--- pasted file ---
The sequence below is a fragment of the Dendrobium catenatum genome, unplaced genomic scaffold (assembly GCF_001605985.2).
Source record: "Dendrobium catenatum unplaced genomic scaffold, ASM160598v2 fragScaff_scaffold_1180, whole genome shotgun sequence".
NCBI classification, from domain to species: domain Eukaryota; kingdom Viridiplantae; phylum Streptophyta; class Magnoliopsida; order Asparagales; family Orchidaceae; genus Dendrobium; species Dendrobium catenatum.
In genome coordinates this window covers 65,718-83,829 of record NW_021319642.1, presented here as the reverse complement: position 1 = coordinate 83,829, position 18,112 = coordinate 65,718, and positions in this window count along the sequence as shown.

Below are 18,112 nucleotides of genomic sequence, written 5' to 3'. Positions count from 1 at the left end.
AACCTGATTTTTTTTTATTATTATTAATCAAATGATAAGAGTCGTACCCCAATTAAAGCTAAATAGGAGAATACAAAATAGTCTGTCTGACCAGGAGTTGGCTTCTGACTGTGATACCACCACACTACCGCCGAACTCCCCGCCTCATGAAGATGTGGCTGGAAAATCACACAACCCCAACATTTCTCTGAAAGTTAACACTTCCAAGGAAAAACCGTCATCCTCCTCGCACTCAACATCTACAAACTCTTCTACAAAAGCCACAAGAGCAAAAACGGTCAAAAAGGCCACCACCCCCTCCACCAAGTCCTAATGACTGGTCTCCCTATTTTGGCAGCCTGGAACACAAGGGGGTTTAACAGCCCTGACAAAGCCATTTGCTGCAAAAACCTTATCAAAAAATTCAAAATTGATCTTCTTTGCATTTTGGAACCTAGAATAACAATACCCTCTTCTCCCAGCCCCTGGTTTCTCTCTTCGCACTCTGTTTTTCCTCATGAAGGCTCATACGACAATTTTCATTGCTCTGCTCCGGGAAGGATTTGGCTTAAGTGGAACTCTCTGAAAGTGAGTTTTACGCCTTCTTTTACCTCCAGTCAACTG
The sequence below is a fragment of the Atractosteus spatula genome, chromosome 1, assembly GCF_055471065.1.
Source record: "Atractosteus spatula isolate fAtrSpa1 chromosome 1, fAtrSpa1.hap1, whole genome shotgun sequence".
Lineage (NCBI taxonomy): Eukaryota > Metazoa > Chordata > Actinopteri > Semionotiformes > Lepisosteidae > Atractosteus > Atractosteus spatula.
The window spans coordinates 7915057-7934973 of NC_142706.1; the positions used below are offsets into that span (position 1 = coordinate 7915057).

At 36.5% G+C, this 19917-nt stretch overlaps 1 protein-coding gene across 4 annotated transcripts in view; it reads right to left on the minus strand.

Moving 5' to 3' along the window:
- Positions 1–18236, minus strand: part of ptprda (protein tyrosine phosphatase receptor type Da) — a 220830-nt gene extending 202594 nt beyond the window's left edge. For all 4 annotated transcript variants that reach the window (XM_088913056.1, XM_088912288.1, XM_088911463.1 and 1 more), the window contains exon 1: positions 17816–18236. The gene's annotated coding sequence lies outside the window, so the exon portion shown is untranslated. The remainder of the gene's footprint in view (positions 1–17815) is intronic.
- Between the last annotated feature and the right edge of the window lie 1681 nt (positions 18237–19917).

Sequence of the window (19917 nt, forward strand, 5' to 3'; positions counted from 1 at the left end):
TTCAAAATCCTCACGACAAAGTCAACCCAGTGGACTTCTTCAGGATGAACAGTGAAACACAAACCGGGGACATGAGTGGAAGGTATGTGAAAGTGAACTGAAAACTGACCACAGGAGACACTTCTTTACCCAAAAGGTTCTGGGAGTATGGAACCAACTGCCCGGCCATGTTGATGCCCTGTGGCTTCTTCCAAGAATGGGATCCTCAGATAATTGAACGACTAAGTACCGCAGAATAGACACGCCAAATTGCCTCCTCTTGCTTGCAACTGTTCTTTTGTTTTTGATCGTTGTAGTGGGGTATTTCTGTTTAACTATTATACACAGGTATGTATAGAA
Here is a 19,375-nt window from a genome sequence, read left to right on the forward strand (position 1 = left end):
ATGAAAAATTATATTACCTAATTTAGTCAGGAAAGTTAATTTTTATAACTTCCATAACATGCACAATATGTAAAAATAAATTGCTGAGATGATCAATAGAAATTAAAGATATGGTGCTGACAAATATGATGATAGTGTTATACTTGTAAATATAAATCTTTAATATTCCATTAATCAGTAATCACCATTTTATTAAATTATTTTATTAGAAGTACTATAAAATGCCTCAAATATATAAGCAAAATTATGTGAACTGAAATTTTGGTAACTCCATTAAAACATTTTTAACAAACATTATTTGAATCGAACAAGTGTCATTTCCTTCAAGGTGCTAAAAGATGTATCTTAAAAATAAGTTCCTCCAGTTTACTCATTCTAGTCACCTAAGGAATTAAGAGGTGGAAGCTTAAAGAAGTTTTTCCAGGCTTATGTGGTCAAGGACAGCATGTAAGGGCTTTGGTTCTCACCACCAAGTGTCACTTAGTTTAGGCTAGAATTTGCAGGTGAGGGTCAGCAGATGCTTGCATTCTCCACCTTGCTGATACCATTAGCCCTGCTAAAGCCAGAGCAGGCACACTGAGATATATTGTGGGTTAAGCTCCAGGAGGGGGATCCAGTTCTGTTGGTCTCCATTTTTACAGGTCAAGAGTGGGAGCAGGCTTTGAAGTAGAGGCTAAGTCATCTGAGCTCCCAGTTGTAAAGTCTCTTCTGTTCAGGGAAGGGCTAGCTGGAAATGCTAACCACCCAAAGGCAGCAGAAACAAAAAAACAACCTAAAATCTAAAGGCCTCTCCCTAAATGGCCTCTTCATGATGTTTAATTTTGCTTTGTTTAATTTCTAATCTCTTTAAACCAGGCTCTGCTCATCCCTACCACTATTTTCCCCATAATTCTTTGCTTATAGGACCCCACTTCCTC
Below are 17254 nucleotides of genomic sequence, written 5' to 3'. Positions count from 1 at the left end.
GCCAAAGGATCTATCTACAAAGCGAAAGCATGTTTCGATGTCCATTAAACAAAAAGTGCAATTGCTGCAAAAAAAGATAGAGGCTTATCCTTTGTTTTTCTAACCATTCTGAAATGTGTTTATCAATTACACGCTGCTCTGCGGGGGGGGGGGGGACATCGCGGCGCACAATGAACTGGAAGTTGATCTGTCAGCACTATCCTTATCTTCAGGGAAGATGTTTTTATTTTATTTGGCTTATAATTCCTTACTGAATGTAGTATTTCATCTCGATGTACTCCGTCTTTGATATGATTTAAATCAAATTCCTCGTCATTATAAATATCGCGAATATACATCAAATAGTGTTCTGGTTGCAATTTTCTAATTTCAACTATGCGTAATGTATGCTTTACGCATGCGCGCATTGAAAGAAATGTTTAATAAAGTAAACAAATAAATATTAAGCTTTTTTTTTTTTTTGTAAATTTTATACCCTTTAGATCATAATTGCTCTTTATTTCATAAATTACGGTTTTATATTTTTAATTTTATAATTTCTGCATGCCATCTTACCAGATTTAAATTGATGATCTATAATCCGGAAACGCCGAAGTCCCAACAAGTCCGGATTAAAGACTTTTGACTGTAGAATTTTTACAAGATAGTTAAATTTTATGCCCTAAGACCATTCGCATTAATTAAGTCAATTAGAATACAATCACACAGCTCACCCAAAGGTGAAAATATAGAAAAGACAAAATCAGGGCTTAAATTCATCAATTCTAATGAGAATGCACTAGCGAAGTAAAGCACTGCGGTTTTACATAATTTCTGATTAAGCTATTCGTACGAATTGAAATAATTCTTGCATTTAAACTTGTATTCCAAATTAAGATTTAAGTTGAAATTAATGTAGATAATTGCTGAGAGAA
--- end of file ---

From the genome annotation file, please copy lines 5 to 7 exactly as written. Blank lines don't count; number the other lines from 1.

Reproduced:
Below are 18,112 nucleotides of genomic sequence, written 5' to 3'. Positions count from 1 at the left end.
AACCTGATTTTTTTTTATTATTATTAATCAAATGATAAGAGTCGTACCCCAATTAAAGCTAAATAGGAGAATACAAAATAGTCTGTCTGACCAGGAGTTGGCTTCTGACTGTGATACCACCACACTACCGCCGAACTCCCCGCCTCATGAAGATGTGGCTGGAAAATCACACAACCCCAACATTTCTCTGAAAGTTAACACTTCCAAGGAAAAACCGTCATCCTCCTCGCACTCAACATCTACAAACTCTTCTACAAAAGCCACAAGAGCAAAAACGGTCAAAAAGGCCACCACCCCCTCCACCAAGTCCTAATGACTGGTCTCCCTATTTTGGCAGCCTGGAACACAAGGGGGTTTAACAGCCCTGACAAAGCCATTTGCTGCAAAAACCTTATCAAAAAATTCAAAATTGATCTTCTTTGCATTTTGGAACCTAGAATAACAATACCCTCTTCTCCCAGCCCCTGGTTTCTCTCTTCGCACTCTGTTTTTCCTCATGAAGGCTCATACGACAATTTTCATTGCTCTGCTCCGGGAAGGATTTGGCTTAAGTGGAACTCTCTGAAAGTGAGTTTTACGCCTTCTTTTACCTCCAGTCAACTG
The sequence below is a fragment of the Atractosteus spatula genome, chromosome 1, assembly GCF_055471065.1.